Angel dinner highlights B2C trend

Investment network Innovation Bay has held its first angel dinner of the year, with three out of the four successful applicants pitching B2C business models to an audience of angel investors.


Innovation Bay was founded in 2003 by Ian Gardiner, Randal Leeb du-Toit and Phaedon Stough, with the aim of facilitating business opportunities for tech companies and investors.


Members are made up of entrepreneurs, senior business leaders and venture capitalists throughout Australia, with a strong technology focus.


In addition to regular breakfast networking events, Innovation Bay holds invitation-only dinners for small select groups, providing a more intimate environment in which to network.


Innovation Bay held its first angel dinner earlier this week after selecting four out of 10 applicants.


The successful applicants were career network The Loop, travel site Rome to Rio, provider of mobile game development tools Javaground, and mobile application builder Global Mobile.


Stough says there was a common thread in that all of the successful applicants operate in highly innovative markets yet to be developed.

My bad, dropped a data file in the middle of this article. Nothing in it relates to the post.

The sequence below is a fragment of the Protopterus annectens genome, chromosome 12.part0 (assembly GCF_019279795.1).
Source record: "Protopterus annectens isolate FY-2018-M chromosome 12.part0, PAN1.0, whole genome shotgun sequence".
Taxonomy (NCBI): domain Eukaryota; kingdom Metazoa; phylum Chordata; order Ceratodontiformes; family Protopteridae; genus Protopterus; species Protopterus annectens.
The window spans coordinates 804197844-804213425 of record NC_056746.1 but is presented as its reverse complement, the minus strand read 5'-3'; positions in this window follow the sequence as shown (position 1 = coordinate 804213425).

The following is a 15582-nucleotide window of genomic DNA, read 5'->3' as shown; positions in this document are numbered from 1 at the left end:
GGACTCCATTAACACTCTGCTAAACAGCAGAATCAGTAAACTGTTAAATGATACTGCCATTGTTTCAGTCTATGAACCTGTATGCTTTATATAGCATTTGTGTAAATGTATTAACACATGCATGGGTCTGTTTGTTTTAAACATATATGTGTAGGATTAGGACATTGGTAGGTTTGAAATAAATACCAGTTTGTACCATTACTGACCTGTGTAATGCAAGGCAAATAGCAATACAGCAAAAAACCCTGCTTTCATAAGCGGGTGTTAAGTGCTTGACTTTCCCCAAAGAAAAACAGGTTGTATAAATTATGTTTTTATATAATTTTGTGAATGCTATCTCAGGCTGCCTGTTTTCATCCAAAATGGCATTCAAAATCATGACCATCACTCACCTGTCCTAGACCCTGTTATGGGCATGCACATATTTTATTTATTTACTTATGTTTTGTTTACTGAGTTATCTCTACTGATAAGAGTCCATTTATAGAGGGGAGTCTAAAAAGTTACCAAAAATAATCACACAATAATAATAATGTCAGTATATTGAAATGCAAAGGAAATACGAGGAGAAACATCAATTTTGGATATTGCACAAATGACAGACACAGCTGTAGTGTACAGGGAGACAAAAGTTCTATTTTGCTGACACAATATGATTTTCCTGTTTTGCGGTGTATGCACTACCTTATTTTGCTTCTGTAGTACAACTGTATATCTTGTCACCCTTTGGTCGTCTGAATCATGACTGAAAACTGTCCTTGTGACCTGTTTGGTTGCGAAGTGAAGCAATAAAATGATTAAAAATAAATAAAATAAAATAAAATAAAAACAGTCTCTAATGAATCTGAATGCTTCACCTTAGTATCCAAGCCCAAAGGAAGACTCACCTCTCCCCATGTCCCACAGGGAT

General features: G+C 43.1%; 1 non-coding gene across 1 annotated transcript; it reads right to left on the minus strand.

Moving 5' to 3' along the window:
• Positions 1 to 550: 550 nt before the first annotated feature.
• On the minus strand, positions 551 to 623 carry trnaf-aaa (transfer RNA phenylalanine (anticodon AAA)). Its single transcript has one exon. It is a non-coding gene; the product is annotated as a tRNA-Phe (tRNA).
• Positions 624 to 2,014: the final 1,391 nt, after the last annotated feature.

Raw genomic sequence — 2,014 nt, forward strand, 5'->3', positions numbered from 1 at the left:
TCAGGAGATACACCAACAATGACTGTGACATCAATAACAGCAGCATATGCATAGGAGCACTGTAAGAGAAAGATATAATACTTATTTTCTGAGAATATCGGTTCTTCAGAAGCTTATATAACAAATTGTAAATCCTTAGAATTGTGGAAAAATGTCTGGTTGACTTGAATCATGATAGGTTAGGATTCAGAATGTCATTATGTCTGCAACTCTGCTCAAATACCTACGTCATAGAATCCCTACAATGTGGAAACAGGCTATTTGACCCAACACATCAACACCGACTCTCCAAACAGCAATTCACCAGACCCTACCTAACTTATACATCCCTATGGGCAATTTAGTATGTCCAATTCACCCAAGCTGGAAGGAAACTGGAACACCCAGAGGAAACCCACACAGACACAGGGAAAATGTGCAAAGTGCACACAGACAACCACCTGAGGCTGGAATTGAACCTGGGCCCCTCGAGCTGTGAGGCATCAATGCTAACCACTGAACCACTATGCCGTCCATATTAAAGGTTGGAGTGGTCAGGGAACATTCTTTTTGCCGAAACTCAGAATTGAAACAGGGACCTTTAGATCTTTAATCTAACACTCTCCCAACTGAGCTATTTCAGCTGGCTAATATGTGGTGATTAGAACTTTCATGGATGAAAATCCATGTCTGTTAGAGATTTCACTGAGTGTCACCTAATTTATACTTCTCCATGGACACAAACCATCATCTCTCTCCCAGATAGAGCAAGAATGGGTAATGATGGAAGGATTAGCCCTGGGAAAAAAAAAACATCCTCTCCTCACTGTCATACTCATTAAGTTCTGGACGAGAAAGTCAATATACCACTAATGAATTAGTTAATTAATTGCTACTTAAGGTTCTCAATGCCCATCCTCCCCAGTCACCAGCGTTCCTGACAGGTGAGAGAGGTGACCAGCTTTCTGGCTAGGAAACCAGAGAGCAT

He says the dinner attracted a huge amount of interest, with the successful applicants appealing to a broad range of investors.


“We had a really interesting mix from commercial online advertising angels to those with hardcore research and development backgrounds,” he says.


Stough expects lots of follow-up meetings to take place as a result of the dinner, which he labeled a huge success.


He says The Loop, a career network catering for creative talent, was a particular standout in terms of its product positioning.


“The Loop has a really good understanding of where the product is at in the market, where the market is, the size of the market, and knowledge around their product position. They were very concise,” Stough says.


According to Stough, Australian businesses are under increasing pressure from investors to generate cashflow in a much shorter period of time. He says investors also expect a lower level of investment to go further in terms of profits.


“We are also seeing a strong trend towards start-ups operating in the business-to-consumer model… Javaground was the only company [that attended the dinner] that isn’t business-to-consumer,” he says.


With regard to winning a place at an Innovation Bay dinner, he says companies that can effectively communicate their value proposition are at an instant advantage.


“For example, Rome to Rio has no specific targets in terms of its customer base but they really understand where their product is – that can get them through,” he says.


“Angel investors invest more in the people rather than the IP, so you have to be able to communicate.”


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